I think Rexroth would see the influx of Amazon.com employees as an extension of this Seattle trait and would probably get a kick out of the phrase used to describe the worst of them “Amholes.”

And Bill Schrier notes in Crosscut that another aspect of the culture here, where citizens have access but rarely influence, manifests as The Seattle Process. In a word, bureaucracy, and Schrier notes how we will not get Google Fiber high speed internet here anytime soon because of four main reasons. But number one is:

1. The Seattle Process.
 
When Google announced its launch city for Google Fiber – Kansas City – it was a sensation. And the very next day the Kansas City Council authorized a contract with Google for the service. Can you imagine the Seattle City Council keeping a secret like this and then acting on it in just one day? Of course not. We’d need to have endless community meetings and hearings and public floggings of Google Executives. Every citizen in a tinfoil hat who thinks fiber is just another cereal ingredient would have their three minutes in front of the Council. 
I emceed two different off-site events during AWP and at both felt necessary to give folks a heads-up to some of the quirks of life here, so read American Sentences written over the past four years or so that have some connection to Seattle and Cascadia, even if they were just written here.

7.27.09 – Fat Grandpa Rutledge falls onto & kills the therapy Chihuahua.

9.09.09 – Elder couple leaves farmer’s market, each holds a strap of paper shopping bag.

4.23.10 – Seattle courtesy: truck driver waits as crows move chicken carcass.

6.20.10 – Seattle solstice: Chihuahua shivers in cold rain outside starbucks.

8.19.10 – Was that hummingbird chasing crow over a roof on 52nd?

N.20.10 – Want to call her and tell her I forgot my cell phone but I forgot my cell phone.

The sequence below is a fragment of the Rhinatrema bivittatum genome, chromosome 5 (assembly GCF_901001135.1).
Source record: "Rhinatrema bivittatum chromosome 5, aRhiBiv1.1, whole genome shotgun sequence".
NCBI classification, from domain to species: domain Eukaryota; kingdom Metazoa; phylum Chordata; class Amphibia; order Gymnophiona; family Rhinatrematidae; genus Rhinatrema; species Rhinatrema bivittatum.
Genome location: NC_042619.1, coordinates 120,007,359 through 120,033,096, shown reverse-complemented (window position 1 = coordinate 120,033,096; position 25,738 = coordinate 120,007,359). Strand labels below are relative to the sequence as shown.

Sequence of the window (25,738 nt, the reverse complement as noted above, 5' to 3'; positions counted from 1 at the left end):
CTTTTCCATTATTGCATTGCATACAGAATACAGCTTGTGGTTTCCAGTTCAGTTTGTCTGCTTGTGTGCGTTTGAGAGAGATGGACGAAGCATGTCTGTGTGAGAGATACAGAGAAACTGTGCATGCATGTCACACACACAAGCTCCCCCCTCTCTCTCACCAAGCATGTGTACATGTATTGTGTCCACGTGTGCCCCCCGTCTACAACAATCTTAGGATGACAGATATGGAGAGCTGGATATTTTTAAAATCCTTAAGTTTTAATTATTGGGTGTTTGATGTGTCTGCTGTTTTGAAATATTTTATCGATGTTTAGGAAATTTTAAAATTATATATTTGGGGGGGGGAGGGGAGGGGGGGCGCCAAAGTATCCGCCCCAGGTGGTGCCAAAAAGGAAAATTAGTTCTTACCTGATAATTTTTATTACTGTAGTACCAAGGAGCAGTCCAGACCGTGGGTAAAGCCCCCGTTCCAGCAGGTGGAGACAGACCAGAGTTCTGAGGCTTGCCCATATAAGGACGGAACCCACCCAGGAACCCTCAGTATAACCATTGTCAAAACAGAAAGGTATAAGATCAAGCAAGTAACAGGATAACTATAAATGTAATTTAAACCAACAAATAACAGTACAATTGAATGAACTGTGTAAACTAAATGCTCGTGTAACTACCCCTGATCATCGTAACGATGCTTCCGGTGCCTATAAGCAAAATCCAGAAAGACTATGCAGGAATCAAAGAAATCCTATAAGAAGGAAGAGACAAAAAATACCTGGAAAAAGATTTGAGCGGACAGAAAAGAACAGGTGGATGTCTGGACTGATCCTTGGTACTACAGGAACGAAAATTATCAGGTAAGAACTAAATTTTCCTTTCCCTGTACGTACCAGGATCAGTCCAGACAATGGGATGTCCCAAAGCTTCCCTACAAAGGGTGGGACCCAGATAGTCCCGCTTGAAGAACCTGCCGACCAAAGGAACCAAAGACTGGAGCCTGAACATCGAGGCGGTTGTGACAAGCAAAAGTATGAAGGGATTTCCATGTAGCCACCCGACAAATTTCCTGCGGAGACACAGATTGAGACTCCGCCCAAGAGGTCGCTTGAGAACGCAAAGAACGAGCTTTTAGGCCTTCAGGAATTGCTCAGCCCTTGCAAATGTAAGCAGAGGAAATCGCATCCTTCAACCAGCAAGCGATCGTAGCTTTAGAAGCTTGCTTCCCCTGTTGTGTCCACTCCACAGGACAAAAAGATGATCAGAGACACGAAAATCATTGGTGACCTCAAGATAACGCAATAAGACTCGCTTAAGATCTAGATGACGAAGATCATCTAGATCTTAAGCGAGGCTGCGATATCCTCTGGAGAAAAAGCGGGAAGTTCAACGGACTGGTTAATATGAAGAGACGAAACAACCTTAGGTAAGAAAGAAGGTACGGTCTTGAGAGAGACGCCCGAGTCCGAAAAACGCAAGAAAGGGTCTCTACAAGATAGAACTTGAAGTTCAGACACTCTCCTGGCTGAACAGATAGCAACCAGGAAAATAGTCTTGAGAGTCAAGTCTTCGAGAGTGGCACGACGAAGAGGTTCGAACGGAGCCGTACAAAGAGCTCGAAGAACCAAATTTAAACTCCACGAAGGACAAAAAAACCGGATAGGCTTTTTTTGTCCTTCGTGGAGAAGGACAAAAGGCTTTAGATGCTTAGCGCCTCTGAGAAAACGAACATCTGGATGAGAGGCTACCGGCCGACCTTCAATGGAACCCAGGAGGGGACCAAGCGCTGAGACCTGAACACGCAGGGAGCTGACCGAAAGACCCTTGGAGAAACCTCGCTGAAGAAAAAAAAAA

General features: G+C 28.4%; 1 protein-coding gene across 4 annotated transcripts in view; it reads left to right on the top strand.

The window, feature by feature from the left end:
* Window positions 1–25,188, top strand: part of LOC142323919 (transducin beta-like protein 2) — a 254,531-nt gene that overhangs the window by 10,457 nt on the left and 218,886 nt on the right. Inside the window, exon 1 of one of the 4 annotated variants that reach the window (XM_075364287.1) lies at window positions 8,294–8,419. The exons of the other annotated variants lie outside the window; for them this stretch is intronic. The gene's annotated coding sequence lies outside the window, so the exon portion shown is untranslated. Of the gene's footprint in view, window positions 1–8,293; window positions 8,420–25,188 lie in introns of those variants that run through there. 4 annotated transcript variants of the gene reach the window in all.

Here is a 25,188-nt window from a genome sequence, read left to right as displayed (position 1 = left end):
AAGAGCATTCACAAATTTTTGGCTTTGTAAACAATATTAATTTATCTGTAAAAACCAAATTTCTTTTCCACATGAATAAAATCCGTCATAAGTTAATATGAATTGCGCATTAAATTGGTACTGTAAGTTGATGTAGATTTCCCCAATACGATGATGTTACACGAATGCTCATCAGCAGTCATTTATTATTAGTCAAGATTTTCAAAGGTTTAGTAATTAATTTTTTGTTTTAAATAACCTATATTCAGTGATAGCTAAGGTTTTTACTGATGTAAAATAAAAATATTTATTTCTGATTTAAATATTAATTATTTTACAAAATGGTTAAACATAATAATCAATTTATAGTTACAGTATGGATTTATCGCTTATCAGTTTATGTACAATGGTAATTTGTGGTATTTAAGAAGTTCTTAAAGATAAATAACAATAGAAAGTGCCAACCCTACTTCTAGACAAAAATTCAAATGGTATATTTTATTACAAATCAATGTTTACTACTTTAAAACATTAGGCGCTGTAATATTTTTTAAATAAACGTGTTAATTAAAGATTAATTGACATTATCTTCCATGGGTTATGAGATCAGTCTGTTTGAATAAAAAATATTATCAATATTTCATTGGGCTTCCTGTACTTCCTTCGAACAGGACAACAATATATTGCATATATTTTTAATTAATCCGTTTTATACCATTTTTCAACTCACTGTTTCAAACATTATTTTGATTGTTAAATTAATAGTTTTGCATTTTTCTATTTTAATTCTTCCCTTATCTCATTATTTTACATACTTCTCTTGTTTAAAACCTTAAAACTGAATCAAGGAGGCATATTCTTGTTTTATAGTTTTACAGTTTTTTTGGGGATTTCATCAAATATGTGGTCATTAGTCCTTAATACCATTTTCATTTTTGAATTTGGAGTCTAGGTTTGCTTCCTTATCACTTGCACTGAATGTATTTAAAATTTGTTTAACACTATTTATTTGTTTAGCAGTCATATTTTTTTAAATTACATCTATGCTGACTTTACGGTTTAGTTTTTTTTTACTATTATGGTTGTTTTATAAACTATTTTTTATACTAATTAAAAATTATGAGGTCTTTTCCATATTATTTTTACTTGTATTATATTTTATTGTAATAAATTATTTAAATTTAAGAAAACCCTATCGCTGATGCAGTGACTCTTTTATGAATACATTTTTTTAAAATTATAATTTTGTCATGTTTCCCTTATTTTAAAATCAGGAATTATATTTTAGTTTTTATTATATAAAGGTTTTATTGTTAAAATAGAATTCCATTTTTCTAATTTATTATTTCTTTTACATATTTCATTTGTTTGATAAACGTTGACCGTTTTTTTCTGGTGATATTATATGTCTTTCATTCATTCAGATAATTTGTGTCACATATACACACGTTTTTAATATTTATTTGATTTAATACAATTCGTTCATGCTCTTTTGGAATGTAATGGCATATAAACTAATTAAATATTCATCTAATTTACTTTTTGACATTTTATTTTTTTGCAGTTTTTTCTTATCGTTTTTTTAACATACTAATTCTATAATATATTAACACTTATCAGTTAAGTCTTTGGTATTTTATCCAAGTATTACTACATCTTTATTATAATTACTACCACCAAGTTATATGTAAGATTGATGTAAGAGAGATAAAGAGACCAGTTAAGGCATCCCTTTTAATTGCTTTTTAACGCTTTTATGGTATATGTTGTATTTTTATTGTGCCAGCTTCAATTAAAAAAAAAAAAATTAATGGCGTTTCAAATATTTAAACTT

1.12.11 – Just because he has a bald spot doesn’t mean he can’t have a Mohawk.

5.21.11 – The seven year old comes back from the salad bar w/ seaweed & grapes.

6.18.11 – Hey neighbor, your bag of dog shit’s not exactly a ‘clean recyclable.’

7.8.11 – Stellar Jay – what? what? what? what? what? what? what? what? what? what? what? what? what? what?

9.5.11 – At the home of Buster the three-legged cat, they offer gluten-free beer.

10.20.11 – Seattle day: wondering if the solar-powered prayer wheel will turn. N.1.11 – She’s not a witch in a wheelchair, she’s a disabled pagan.

and a couple written DURING the conference:

2.25.14 – Visiting Seattle, unprepared for potency of local pot.

3.1.14 – Garcia in Cascadia: “Pedestrian, out of my crosswalk!”

And for those who are interested in a more commerce-oriented view of Seattle and innovation in that sector, see:

MOHAI 3rd Denny Lecture

About Splabman

SPLAB and Cascadia Poetry Festival founder Paul E Nelson wrote American Sentences (Apprentice House, 2015), Organic Poetry (VDM Verlag, Germany, 2008), a serial poem re-enacting the history of Auburn, Washington, A Time Before Slaughter (Apprentice House, 2010) and Organic in Cascadia: A Sequence of Energies (Lumme, Brazil, 2013). Founder of the Cascadia Poetry Festival, in 26 years of radio he interviewed Allen Ginsberg, Michael McClure, Anne Waldman, Sam Hamill, Robin Blaser, Nate Mackey, Eileen Myles, Wanda Coleman, Brenda Hillman, George Bowering, Joanne Kyger, Jerome Rothenberg & others, including many Cascadia poets. He lives in Seattle and writes at least one American Sentence every day. http://www.PaulENelson.com. Co-Editor of Make It True: Poetry From Cascadia, he is in year five of a twenty year Cascadia Bioregional Cultural Investigation. www.CascadiaPoetryFestival.org (Oct 12-15, 2017, Tacoma, WA)
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5 Responses to Seattle Nice and Cascadia Culture

  1. Lydia Swartz says:

    My American sentence: When you look through a kaleidoscope, everything is a circus.

  2. That’s entertainment. Thanks Paul!

  3. kjmiller says:

    And bless the locals Hugo, Robert Sund and many others.

  4. Carol Blackbird Edson says:

    American sentences- so tasty! on Seattle writers history…because…artists often have a love/hate relationship with change…it may be a form of
    intelligence really- carefully tasting the new before swallowing…progress being a double edge sword and all…when I was a student at Reed college in the 60’s, I felt that combo/conflict of yearning into great old lit and wanting to hitch hike to SF to follow the Beats. The Road won but my poetry is still bardic in essence. Born here.

  5. Even if Roethke was the lone poet back then, I have reason to believe Seattle youth are ripe for poetry now. http://froghollowschool.com/2014/03/09/the-beard-of-poetry/